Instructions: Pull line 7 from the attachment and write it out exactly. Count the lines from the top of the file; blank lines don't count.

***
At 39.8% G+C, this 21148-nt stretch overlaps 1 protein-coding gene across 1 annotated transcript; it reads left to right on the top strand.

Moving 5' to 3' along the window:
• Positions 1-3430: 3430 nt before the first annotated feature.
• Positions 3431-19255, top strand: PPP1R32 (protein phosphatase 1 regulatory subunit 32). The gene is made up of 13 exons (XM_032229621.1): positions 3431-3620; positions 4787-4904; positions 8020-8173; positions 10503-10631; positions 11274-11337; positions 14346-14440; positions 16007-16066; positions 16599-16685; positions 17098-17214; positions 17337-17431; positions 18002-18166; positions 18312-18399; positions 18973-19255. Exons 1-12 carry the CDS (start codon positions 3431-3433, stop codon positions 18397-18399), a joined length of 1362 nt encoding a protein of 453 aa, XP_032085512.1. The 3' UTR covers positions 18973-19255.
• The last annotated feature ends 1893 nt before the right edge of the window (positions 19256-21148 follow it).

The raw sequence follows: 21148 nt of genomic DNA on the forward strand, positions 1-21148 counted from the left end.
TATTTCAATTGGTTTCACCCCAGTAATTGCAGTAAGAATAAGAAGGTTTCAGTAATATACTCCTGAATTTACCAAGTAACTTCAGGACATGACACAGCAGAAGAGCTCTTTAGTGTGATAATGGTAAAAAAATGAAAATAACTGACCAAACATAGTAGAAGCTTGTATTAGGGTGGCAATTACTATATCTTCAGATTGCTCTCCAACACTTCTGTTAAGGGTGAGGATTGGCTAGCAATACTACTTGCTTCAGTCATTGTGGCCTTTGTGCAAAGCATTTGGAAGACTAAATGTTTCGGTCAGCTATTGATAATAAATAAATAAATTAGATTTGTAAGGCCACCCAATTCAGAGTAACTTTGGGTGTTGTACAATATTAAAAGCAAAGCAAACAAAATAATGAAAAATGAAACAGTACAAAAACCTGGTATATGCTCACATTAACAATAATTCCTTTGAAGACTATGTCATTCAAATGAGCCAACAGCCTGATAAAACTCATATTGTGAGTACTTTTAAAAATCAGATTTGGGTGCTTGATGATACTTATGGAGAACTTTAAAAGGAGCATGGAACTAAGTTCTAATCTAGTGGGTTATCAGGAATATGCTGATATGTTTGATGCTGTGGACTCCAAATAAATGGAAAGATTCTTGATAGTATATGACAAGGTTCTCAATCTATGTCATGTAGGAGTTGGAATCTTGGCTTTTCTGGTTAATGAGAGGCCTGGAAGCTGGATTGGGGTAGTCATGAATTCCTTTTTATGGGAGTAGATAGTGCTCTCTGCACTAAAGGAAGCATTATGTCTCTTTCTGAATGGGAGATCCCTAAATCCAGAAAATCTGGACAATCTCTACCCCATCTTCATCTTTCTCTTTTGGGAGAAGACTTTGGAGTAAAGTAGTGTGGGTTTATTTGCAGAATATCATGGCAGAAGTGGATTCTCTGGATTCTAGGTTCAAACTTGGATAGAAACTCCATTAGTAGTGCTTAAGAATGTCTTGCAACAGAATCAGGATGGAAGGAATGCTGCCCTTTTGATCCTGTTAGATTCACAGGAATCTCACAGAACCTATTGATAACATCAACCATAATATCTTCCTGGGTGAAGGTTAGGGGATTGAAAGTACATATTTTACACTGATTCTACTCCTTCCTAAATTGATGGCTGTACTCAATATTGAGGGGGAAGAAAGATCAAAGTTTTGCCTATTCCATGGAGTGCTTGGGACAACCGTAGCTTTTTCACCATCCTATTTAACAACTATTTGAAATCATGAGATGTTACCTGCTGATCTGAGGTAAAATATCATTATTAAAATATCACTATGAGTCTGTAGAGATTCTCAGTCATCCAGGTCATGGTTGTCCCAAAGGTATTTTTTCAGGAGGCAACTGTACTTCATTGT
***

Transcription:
TATTTCAATTGGTTTCACCCCAGTAATTGCAGTAAGAATAAGAAGGTTTCAGTAATATACTCCTGAATTTACCAAGTAACTTCAGGACATGACACAGCAGAAGAGCTCTTTAGTGTGATAATGGTAAAAAAATGAAAATAACTGACCAAACATAGTAGAAGCTTGTATTAGGGTGGCAATTACTATATCTTCAGATTGCTCTCCAACACTTCTGTTAAGGGTGAGGATTGGCTAGCAATACTACTTGCTTCAGTCATTGTGGCCTTTGTGCAAAGCATTTGGAAGACTAAATGTTTCGGTCAGCTATTGATAATAAATAAATAAATTAGATTTGTAAGGCCACCCAATTCAGAGTAACTTTGGGTGTTGTACAATATTAAAAGCAAAGCAAACAAAATAATGAAAAATGAAACAGTACAAAAACCTGGTATATGCTCACATTAACAATAATTCCTTTGAAGACTATGTCATTCAAATGAGCCAACAGCCTGATAAAACTCATATTGTGAGTACTTTTAAAAATCAGATTTGGGTGCTTGATGATACTTATGGAGAACTTTAAAAGGAGCATGGAACTAAGTTCTAATCTAGTGGGTTATCAGGAATATGCTGATATGTTTGATGCTGTGGACTCCAAATAAATGGAAAGATTCTTGATAGTATATGACAAGGTTCTCAATCTATGTCATGTAGGAGTTGGAATCTTGGCTTTTCTGGTTAATGAGAGGCCTGGAAGCTGGATTGGGGTAGTCATGAATTCCTTTTTATGGGAGTAGATAGTGCTCTCTGCACTAAAGGAAGCATTATGTCTCTTTCTGAATGGGAGATCCCTAAATCCAGAAAATCTGGACAATCTCTACCCCATCTTCATCTTTCTCTTTTGGGAGAAGACTTTGGAGTAAAGTAGTGTGGGTTTATTTGCAGAATATCATGGCAGAAGTGGATTCTCTGGATTCTAGGTTCAAACTTGGATAGAAACTCCATTAGTAGTGCTTAAGAATGTCTTGCAACAGAATCAGGATGGAAGGAATGCTGCCCTTTTGATCCTGTTAGATTCACAGGAATCTCACAGAACCTATTGATAACATCAACCATAATATCTTCCTGGGTGAAGGTTAGGGGATTGAAAGTACATATTTTACACTGATTCTACTCCTTCCTAAATTGATGGCTGTACTCAATATTGAGGGGGAAGAAAGATCAAAGTTTTGCCTATTCCATGGAGTGCTTGGGACAACCGTAGCTTTTTCACCATCCTATTTAACAACTATTTGAAATCATGAGATGTTACCTGCTGATCTGAGGTAAAATATCATTATTAAAATATCACTATGAGTCTGTAGAGATTCTCAGTCATCCAGGTCATGGTTGTCCCAAAGGTATTTTTTCAGGAGGCAACTGTACTTCATTGT